The work is, by necessity, schematic and incomplete. Rather than suggesting that this be the definitive book on the subject (how could anything ever be?), we want to suggest that we always benefit from iteration. More teaching materials always help. Any resource can be a good one – bad examples can be productive failures. So we encourage you to build upon these materials in your courses, workshops, or otherwise. We also welcome feedback on these resources. If you see something that you want to discuss, question, or contest, please drop us a line on our GitHub issues page. This work has already benefited from the kind feedback of others, either explicit or implicit, and we are happy to receive any suggestions that can improve the materials for others.

One last thing – this project was an experiment in open and collaborative publishing. In the process of writing the book, it became clear that the platform we used for producing it – GitBook – was becoming a problem. The platform was fantastic for spinning up a quick collaboration, and it really paid dividends in its ease of use for writers new to Markdown and version control. But the service is new and under heavy development. Ultimately, the code is out of our control, and I want something more stable and more fully in my hands for long-term sustainability. I am in the process of transferring the materials to a Jekyll installation that would run off GitHub pages. Rather than wait for this final, archive version of the site to be complete, it seemed better to release this current working version out into the world. I will update all the links here once I migrate things over. If the current hosting site is down, you can download a PDF copy of the most recent version of the book here.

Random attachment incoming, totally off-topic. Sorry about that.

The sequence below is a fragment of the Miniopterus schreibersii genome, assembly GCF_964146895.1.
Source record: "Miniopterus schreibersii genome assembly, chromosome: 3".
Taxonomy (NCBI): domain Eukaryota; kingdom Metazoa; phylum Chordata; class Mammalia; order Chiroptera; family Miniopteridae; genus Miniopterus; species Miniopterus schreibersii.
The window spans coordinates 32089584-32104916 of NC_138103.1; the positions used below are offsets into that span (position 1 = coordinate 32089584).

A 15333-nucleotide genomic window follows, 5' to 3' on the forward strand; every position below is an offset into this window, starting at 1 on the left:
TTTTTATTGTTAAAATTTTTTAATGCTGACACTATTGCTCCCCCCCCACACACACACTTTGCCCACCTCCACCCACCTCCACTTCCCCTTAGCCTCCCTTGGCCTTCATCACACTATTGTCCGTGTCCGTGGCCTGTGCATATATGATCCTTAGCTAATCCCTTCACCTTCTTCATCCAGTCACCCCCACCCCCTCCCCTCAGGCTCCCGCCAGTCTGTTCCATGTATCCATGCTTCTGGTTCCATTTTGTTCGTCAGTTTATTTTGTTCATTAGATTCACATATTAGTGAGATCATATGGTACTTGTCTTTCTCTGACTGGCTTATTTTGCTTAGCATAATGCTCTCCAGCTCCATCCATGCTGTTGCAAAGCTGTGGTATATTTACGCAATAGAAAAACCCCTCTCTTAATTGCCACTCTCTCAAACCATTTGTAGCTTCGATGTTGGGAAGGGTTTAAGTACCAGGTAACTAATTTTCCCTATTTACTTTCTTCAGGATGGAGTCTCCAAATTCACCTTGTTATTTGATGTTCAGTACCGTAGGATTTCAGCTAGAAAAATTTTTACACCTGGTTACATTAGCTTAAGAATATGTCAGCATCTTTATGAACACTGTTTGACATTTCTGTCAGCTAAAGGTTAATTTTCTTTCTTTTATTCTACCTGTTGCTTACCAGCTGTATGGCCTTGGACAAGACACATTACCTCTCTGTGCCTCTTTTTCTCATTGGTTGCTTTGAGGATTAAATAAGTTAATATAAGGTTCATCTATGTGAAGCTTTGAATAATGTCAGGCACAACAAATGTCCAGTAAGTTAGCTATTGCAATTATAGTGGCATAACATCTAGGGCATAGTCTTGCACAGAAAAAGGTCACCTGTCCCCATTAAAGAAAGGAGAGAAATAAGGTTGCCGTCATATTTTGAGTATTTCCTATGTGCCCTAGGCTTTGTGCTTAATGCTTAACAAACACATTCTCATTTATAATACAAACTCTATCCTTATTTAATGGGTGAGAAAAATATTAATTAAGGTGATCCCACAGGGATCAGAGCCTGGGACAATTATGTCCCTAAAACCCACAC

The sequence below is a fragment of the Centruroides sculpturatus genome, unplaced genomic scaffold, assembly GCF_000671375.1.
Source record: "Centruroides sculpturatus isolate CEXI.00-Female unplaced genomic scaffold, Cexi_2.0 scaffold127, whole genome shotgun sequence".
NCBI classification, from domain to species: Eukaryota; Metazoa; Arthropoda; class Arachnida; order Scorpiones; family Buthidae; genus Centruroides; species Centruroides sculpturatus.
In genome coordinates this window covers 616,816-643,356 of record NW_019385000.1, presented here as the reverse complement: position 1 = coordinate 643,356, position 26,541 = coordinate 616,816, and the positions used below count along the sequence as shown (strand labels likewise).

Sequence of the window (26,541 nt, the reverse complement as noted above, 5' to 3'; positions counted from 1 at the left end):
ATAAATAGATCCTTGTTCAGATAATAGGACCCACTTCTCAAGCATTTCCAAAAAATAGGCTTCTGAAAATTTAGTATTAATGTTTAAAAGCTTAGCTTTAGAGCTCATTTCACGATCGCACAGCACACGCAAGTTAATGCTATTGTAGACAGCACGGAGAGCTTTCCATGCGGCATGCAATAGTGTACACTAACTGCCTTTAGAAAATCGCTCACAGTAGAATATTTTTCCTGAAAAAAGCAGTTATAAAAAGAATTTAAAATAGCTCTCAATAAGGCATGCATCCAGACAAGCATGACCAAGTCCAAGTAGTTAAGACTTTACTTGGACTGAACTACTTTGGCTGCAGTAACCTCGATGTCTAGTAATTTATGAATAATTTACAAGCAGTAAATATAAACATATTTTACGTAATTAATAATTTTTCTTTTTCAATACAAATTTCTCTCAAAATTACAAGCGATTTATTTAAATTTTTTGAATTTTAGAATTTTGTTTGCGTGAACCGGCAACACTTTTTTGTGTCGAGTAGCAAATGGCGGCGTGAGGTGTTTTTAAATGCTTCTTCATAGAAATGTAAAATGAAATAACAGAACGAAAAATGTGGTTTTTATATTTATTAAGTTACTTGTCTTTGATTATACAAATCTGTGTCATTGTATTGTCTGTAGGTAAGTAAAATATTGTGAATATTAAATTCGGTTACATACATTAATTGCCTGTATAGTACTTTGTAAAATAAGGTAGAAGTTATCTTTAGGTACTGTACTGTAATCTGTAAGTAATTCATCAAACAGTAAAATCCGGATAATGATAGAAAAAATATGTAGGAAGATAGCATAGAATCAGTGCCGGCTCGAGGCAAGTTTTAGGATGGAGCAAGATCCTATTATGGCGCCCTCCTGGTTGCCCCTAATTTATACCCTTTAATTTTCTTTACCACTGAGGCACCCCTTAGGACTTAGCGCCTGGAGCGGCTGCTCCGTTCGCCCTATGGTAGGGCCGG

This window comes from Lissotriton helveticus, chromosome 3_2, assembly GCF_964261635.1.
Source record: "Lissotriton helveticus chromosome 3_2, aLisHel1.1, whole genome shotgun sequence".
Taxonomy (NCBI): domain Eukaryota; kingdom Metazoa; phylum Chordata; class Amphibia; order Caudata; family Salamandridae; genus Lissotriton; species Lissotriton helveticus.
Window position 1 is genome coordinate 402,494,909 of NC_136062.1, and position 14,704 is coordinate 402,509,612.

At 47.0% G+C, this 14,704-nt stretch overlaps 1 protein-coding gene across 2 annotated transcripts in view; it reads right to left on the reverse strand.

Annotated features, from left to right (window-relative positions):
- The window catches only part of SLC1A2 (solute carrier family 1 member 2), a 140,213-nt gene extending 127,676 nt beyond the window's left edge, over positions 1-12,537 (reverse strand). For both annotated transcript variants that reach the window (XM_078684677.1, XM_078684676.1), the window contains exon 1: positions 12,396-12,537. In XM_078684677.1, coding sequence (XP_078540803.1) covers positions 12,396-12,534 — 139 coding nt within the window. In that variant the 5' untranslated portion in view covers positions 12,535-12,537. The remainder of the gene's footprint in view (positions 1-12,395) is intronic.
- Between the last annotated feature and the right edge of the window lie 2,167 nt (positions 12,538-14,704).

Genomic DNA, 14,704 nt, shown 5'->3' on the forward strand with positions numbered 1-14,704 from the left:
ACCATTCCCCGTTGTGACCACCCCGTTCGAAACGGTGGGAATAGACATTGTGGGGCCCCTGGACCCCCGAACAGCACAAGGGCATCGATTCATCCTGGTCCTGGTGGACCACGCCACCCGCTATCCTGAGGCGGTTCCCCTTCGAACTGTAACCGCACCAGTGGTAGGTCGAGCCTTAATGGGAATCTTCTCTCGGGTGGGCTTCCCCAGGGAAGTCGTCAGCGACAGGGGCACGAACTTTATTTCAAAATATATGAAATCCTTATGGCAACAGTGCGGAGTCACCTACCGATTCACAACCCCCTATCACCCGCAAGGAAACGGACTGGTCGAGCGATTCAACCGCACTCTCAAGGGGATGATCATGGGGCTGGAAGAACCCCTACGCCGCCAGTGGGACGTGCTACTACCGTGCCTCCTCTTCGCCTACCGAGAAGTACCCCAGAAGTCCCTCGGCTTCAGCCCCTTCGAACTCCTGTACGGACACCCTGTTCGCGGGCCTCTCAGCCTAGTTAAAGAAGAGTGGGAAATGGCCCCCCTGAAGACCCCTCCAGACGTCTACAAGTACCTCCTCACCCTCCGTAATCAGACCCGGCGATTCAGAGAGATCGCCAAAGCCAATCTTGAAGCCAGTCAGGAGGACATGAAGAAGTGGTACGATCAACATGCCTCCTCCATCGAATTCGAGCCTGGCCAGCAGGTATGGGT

Announcement DH Project Update Publication Research Projects

In Case You Missed the News

We’re caught up in the craziness of our four week spring term here at W&L, but we wanted to make sure you were caught up on some recent news from our DH community.

Ancient Graffiti Project wins NEH Digital Humanities Start-Up Grant

Heralded as the “epitome of liberal arts,” the Ancient Graffiti Project was recently awarded $75,000 to continue work on their database for textual and figural graffiti. Learn more from the W&L press release or the Atlantic Monthly article. Congrats to Sara Sprenkle, Rebecca Benefiel, and the rest of their team!

Stephen P. McCormick wins Mednick Fellowship from the Virginia Foundation for Independent Colleges

Stephen P. McCormick, Assistant Professor of French, has been awarded the 2016 Menick Fellowship by VFIC for his work on the Huon d’Auvergne project. Learn more about McCormick’s work on one of the last unpublished Franco-Italian Romance Epics from this article or dig into the digital edition yourself.

Joel Blecher publishes chapter on Digital Humanities pedagogy